On Wednesday evening, the menu of refined Chinese-American mash-ups at Fung Tu will play host to a selection of more authentic Chinese fare. The thirteen special dishes planned for the event are a collaboration between Chef Jonathan Wu and Kian Lam Kho, the IACP Award–winning author of Phoenix Claws & Jade Trees: Essential Techniques of Authentic Chinese Cooking. On offer, a bit of everything necessary to please a sophisticated Chinese palate, though the specials will be available à la carte along with the restaurant’s usual dinner menu.
Wu’s acclaimed hybrid cuisine is the result of an exploration into the foods of his ethnic heritage combined with a classically French training gained in the kitchens of Per Se and Blue Hill. As a child of the Eighties who grew up in suburban Connecticut, Wu has not yet been to China and was raised on his mother’s homespun adaptations of the Chinese foods of her youth. Like many first- and second-generation kids of that era, he recalls his parents’ efforts to expose him to traditional Chinese culture as agonizing: “My father would be like, ‘Sit there and listen to this Chinese cassette tape,’ and it was so painful,” he recalls, noting he does not speak the language well. “Food is by far my biggest connection to the culture. I’m learning about the history of China — from the dynasties to the scholar poets to the Cultural Revolution — and food has been a portal to all that. I feel extremely lucky and blessed to do something I love to do, as this is the most rewarding and fulfilling thing to me.”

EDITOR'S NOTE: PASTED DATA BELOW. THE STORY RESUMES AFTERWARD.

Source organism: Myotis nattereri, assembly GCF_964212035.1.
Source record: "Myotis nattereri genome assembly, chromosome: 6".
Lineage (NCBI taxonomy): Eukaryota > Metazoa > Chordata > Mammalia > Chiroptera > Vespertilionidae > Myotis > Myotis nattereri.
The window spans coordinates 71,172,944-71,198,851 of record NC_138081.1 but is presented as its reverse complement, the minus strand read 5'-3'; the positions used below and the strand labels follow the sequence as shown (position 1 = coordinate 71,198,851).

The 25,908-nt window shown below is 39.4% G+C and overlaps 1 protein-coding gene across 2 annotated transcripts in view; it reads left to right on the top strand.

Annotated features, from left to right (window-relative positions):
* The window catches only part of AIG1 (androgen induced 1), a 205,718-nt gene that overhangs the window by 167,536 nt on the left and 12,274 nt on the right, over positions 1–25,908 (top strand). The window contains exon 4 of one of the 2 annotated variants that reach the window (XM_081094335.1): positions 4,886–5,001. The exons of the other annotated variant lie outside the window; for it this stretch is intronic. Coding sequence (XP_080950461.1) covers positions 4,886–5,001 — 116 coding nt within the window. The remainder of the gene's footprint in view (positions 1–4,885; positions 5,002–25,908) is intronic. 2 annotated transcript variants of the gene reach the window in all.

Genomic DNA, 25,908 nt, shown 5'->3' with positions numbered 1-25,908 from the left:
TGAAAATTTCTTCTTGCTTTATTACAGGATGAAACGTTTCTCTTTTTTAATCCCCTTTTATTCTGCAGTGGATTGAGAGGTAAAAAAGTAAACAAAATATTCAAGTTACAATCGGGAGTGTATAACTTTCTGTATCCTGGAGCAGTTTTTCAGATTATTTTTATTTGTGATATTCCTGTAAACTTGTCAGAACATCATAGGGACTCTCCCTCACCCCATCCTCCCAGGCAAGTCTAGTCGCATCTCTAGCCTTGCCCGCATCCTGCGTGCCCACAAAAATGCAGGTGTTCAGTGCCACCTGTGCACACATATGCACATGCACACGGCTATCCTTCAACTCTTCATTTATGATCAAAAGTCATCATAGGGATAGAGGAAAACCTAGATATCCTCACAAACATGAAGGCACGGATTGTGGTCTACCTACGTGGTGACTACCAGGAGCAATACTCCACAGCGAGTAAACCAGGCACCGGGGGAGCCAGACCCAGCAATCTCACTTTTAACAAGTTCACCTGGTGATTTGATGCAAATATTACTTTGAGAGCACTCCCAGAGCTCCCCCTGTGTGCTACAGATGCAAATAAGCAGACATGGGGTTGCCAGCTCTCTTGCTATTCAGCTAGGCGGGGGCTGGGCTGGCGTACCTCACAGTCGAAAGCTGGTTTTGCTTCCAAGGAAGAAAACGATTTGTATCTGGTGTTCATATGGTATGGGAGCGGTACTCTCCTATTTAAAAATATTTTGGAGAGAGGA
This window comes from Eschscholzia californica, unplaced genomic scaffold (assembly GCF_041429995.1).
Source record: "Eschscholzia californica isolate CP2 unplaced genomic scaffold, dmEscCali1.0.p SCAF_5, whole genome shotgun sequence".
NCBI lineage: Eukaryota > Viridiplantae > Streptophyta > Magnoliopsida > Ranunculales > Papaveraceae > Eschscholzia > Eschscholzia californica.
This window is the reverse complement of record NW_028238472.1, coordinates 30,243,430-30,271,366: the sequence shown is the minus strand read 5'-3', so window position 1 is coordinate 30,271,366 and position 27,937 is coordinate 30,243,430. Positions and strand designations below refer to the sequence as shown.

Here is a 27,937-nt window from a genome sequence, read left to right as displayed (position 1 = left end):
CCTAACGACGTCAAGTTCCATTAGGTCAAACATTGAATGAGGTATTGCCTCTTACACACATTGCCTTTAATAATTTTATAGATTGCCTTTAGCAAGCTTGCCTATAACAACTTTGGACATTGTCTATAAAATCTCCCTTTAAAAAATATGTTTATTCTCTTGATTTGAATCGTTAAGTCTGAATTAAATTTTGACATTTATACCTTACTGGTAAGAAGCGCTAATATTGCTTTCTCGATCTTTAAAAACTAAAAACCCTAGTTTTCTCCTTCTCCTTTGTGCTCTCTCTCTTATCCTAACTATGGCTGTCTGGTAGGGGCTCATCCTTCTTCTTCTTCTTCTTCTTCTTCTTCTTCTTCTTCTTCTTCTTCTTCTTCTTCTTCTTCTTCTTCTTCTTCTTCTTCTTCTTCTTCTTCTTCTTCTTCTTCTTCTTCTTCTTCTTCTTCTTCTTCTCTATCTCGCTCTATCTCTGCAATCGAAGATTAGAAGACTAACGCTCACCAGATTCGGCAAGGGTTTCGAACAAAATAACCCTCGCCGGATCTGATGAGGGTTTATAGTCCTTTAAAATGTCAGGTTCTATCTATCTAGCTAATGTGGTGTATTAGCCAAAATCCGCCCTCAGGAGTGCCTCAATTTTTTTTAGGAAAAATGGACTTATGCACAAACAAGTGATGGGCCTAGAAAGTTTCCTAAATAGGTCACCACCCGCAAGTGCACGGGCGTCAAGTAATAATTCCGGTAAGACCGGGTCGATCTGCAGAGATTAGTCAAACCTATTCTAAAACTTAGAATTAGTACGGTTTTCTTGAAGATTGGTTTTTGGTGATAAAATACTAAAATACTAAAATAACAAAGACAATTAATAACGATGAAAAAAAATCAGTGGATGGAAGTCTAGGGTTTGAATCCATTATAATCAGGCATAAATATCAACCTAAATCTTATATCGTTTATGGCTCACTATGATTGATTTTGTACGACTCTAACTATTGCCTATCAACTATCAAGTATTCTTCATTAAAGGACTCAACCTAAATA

By collaborating with Lam Kho, Wu is hoping for a crowd that “will appreciate the more ‘out-there,’ Chinese-Chinese food, not American-Chinese food.” Most noteworthy would be textural delicacies, including the night’s Jellyfish with Cucumber Granita, and Braised Sea Cucumber with Bamboo and Shiitake Mushrooms. The Chinese appreciation for texture in their cuisine is a world beyond the Western palate’s universe of sweet, salty, sour, spicy, and even the new kid on the flavor block, umami.
When the two chefs first met back in 2013, it was Lam Kho’s expertise in traditional Chinese cooking techniques that piqued Wu’s interest. The Chinese American chef reached out and invited Lam Kho, who grew up in the southern region of China, to collaborate on a traditional Chinese dinner at Fung Tu. “We talked about the format, and once we figured out the categories — like how many seafood dishes, should we have a soup — we started to fill them in,” says Wu about their collaboration process. “It was 90 percent Kian.”
The one-off menu also afforded Wu the opportunity to actualize a dream of his to serve beef tendon at Fung Tu. “I love beef tendon, but I’ve been reluctant to put it on the menu because I don’t think it will sell. Doing this with Kian, I can do more traditional food. I love it chilled with scallion greens, and I’ve always wanted to do that, but with leeks. [So I’m doing a] nice braised leek salad, and then [putting] a tangle of beef tendon on top. I’m doing it tingly-style, so it will be more Sichuanese,” he explains, referring to the region famous among the gastro set for its fragrant, tongue-numbing Sichuan peppercorns.